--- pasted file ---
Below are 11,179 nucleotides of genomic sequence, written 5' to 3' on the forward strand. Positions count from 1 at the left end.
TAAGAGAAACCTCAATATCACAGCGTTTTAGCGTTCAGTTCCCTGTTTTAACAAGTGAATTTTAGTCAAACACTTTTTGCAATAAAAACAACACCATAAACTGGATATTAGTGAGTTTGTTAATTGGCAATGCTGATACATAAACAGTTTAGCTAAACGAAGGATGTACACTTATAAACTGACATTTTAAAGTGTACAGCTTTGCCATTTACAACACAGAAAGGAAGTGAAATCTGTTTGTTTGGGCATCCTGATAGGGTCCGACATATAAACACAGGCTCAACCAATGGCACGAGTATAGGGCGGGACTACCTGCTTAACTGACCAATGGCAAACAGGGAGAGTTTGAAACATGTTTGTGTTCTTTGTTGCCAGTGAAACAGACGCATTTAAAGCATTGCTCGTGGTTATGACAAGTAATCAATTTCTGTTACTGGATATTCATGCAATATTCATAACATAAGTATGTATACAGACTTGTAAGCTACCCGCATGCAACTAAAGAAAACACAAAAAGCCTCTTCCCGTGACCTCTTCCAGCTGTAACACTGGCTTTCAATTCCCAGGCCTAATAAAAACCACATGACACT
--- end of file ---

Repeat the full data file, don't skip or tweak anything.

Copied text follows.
Below are 11,179 nucleotides of genomic sequence, written 5' to 3' on the forward strand. Positions count from 1 at the left end.
TAAGAGAAACCTCAATATCACAGCGTTTTAGCGTTCAGTTCCCTGTTTTAACAAGTGAATTTTAGTCAAACACTTTTTGCAATAAAAACAACACCATAAACTGGATATTAGTGAGTTTGTTAATTGGCAATGCTGATACATAAACAGTTTAGCTAAACGAAGGATGTACACTTATAAACTGACATTTTAAAGTGTACAGCTTTGCCATTTACAACACAGAAAGGAAGTGAAATCTGTTTGTTTGGGCATCCTGATAGGGTCCGACATATAAACACAGGCTCAACCAATGGCACGAGTATAGGGCGGGACTACCTGCTTAACTGACCAATGGCAAACAGGGAGAGTTTGAAACATGTTTGTGTTCTTTGTTGCCAGTGAAACAGACGCATTTAAAGCATTGCTCGTGGTTATGACAAGTAATCAATTTCTGTTACTGGATATTCATGCAATATTCATAACATAAGTATGTATACAGACTTGTAAGCTACCCGCATGCAACTAAAGAAAACACAAAAAGCCTCTTCCCGTGACCTCTTCCAGCTGTAACACTGGCTTTCAATTCCCAGGCCTAATAAAAACCACATGACACT